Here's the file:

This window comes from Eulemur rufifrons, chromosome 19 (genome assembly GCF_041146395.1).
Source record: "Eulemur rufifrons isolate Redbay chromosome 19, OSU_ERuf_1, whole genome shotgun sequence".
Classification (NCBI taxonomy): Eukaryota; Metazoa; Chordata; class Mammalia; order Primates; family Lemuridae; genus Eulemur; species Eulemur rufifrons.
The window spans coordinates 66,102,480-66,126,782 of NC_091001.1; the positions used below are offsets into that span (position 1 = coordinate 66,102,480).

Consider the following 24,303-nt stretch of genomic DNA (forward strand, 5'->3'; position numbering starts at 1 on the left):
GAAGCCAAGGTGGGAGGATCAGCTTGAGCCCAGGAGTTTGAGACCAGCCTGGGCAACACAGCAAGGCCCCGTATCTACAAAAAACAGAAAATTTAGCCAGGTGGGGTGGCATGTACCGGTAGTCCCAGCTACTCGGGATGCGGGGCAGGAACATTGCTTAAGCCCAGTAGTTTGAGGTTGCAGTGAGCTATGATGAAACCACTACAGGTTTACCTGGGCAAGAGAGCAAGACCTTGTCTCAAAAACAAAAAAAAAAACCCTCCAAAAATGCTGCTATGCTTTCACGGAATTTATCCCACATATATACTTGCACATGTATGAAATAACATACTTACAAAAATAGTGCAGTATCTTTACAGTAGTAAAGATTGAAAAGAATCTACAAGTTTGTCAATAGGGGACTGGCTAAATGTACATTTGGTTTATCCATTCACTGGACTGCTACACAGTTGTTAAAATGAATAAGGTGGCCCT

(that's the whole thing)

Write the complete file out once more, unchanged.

This window comes from Eulemur rufifrons, chromosome 19 (genome assembly GCF_041146395.1).
Source record: "Eulemur rufifrons isolate Redbay chromosome 19, OSU_ERuf_1, whole genome shotgun sequence".
Classification (NCBI taxonomy): Eukaryota; Metazoa; Chordata; class Mammalia; order Primates; family Lemuridae; genus Eulemur; species Eulemur rufifrons.
The window spans coordinates 66,102,480-66,126,782 of NC_091001.1; the positions used below are offsets into that span (position 1 = coordinate 66,102,480).

Consider the following 24,303-nt stretch of genomic DNA (forward strand, 5'->3'; position numbering starts at 1 on the left):
GAAGCCAAGGTGGGAGGATCAGCTTGAGCCCAGGAGTTTGAGACCAGCCTGGGCAACACAGCAAGGCCCCGTATCTACAAAAAACAGAAAATTTAGCCAGGTGGGGTGGCATGTACCGGTAGTCCCAGCTACTCGGGATGCGGGGCAGGAACATTGCTTAAGCCCAGTAGTTTGAGGTTGCAGTGAGCTATGATGAAACCACTACAGGTTTACCTGGGCAAGAGAGCAAGACCTTGTCTCAAAAACAAAAAAAAAAACCCTCCAAAAATGCTGCTATGCTTTCACGGAATTTATCCCACATATATACTTGCACATGTATGAAATAACATACTTACAAAAATAGTGCAGTATCTTTACAGTAGTAAAGATTGAAAAGAATCTACAAGTTTGTCAATAGGGGACTGGCTAAATGTACATTTGGTTTATCCATTCACTGGACTGCTACACAGTTGTTAAAATGAATAAGGTGGCCCT